Disseminated Intravascular Coagulation (DIC)

Written by Christine DiMaria and Marijane Leord | Published on July 25, 2012
Medically Reviewed by Sylvia S. Hanna, MD

What is DIC (Disseminated Intravascular Coagulation)?

Disseminated intravascular coagulation (DIC) is a rare, life-threatening condition that prevents blood from clotting normally. The blood clots reduce blood flow and can block blood from reaching bodily organs. This increased clotting can use up the blood’s platelets and clotting factors. Fewer platelets and clotting factors available result in excessive bleeding.

DIC is a serious condition that can lead to death. If you have bleeding that won’t stop, go to the emergency room, or call 911.

What Causes DIC?

When the proteins used in your normal clotting process become overly active, it can cause DIC. Infection, severe trauma (i.e., brain injuries, crushing injuries) inflammation, surgery, and cancer are all known to contribute to this condition.

Some less common causes of DIC include the following:

  • extremely low body temperature (hypothermia)
  • venomous snake bites
  • burns
  • complications during pregnancy

You may also develop DIC if you go into shock.

Who Is at Risk for DIC?

Your risk for DIC is elevated if you have recently:

  • undergone surgery
  • delivered a baby
  • had an incomplete miscarriage
  • had a blood transfusion
  • had anesthesia
  • sepsis or any other fungal or bacterial blood infection
  • certain types of cancer, especially some leukemias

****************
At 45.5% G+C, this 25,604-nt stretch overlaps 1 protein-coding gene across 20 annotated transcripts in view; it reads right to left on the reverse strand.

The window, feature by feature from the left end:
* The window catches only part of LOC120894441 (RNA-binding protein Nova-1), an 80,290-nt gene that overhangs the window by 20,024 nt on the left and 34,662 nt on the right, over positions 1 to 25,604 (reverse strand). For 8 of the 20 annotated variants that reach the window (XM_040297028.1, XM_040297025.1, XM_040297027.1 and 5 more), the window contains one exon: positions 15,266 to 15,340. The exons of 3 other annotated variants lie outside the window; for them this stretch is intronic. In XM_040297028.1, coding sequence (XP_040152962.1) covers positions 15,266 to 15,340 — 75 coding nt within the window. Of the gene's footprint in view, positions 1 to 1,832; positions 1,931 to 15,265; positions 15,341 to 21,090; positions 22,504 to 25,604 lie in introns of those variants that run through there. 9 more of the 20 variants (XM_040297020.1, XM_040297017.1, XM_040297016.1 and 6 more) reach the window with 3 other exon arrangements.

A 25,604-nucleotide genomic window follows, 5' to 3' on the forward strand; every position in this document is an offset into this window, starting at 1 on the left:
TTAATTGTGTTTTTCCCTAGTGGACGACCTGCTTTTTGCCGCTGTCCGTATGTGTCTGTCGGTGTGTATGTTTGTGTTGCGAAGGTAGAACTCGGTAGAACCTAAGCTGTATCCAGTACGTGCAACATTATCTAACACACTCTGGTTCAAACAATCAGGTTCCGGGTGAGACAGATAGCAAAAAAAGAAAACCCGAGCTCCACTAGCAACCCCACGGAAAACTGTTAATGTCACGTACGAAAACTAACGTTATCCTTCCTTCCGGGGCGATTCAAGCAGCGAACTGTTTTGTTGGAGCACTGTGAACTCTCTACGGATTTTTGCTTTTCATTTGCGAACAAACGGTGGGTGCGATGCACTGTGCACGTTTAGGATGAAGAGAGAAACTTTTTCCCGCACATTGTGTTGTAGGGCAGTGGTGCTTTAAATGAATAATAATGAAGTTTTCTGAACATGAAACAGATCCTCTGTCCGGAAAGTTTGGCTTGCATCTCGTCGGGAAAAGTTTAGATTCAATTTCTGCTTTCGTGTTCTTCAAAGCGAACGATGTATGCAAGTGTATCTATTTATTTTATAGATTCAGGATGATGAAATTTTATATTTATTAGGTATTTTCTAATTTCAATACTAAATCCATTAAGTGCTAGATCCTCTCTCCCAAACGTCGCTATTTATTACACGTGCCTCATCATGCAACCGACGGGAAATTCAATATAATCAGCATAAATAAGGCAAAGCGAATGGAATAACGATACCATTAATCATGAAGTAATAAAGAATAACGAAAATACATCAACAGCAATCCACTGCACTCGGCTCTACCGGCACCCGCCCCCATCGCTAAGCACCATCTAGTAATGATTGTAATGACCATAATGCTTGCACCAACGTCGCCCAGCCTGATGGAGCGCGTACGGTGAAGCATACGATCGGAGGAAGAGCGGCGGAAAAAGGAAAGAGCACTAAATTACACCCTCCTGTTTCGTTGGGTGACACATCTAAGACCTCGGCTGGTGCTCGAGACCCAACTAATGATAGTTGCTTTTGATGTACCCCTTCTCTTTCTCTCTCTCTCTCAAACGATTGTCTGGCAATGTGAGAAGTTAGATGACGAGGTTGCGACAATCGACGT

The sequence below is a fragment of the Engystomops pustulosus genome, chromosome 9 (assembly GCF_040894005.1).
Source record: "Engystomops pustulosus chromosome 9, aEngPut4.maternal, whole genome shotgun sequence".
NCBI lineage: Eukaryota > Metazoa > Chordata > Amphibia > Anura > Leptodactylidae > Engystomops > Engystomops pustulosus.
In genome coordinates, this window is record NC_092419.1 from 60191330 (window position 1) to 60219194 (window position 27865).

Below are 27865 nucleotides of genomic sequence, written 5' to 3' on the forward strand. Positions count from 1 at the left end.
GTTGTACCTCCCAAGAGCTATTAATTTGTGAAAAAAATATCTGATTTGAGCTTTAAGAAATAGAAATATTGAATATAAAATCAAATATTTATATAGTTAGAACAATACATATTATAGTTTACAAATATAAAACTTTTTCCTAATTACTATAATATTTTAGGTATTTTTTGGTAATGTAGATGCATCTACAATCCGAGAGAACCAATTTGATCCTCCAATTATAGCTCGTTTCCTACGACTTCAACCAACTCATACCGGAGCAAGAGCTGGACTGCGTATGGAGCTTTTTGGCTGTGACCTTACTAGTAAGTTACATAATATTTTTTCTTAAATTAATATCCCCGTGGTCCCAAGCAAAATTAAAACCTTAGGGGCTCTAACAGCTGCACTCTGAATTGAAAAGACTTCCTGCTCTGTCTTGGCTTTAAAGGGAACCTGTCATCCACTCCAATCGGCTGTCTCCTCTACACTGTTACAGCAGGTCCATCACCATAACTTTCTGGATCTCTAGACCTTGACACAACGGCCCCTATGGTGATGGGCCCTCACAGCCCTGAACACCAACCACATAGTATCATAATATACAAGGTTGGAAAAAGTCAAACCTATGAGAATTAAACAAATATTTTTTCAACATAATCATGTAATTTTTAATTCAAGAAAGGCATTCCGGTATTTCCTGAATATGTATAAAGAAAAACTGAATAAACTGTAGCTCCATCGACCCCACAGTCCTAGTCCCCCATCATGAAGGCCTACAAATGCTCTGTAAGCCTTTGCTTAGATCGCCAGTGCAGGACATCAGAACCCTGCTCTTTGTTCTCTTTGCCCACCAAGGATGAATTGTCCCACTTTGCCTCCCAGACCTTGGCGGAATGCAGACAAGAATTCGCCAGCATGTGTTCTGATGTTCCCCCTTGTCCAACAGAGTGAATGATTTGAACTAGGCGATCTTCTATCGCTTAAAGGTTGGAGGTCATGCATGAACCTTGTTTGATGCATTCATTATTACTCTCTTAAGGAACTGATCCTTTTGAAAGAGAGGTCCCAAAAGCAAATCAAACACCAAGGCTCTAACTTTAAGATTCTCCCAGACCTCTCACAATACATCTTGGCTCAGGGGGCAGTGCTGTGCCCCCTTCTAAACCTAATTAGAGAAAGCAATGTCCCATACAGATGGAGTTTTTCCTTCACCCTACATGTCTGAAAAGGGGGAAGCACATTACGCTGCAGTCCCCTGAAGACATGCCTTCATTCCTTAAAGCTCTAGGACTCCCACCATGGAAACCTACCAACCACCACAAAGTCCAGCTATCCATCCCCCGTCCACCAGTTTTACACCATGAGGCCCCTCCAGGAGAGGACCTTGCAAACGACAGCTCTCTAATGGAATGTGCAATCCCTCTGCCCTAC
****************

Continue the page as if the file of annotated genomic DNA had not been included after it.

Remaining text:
• serious tissue damage such as a head injury, burns, or trauma
  • liver disease

What Are the Symptoms of DIC?

Bleeding, sometimes from multiple locations on the body, is one of the more common symptoms of DIC. Bleeding from the mucosa tissue (in the mouth and nose), and bleeding from other external areas may occur. In addition, DIC may also cause internal bleeding.

Other symptoms are:

  • blood clots
  • decreased blood pressure
  • bruising
  • rectal or vaginal bleeding
  • red dots on the surface of the skin

If you have cancer, DIC generally begins slowly, and clotting in the veins is more common than excessive bleeding.

Complications of DIC

DIC can cause complications, especially when it is not treated properly. The clots in the vessels will result in an inadequate oxygen supply reaching your organs. This has the potential to cause organ damage. Other complications include:

  • lack of oxygen to limbs and organs
  • stroke
  • excessive bleeding that may lead to death

How Is DIC Diagnosed?

DIC may be identified through various tests related to your levels of platelets, clotting factors and other blood components. However, there is not a standard procedure. The following are some tests that may be conducted if your doctor suspects DIC.

  • fibrin degradation product
  • complete blood cell count (CBC) from a blood smear
  • complete blood cell count (CBC) from sample
  • platelet count
  • partial thromboplastin time
  • D-dimer test
  • serum fibrinogen
  • prothrombin time

How Is DIC Treated?

Treating the Cause

DIC treatment depends on what is causing the disorder. Treatment of the underlying condition is the main goal. To treat the clotting problem, you may be given an anticoagulant called heparin to reduce and prevent clotting. However, heparin may not be administered if you have a severe lack of platelets or are bleeding too excessively.

People with acute DIC require hospitalization, often in an intensive care unit (ICU), where treatment will attempt to correct the problem causing the DIC while maintaining the function of the organs.

Transfusions

A transfusion may be needed to replace the platelets that you are missing. Plasma transfusions have the ability to replace the clotting factors that you are lacking.

Long-Term Outlook for DIC

Your prognosis relates to what is causing DIC. If the initial problem can be corrected, then DIC will resolve. If not, DIC can be life threatening.

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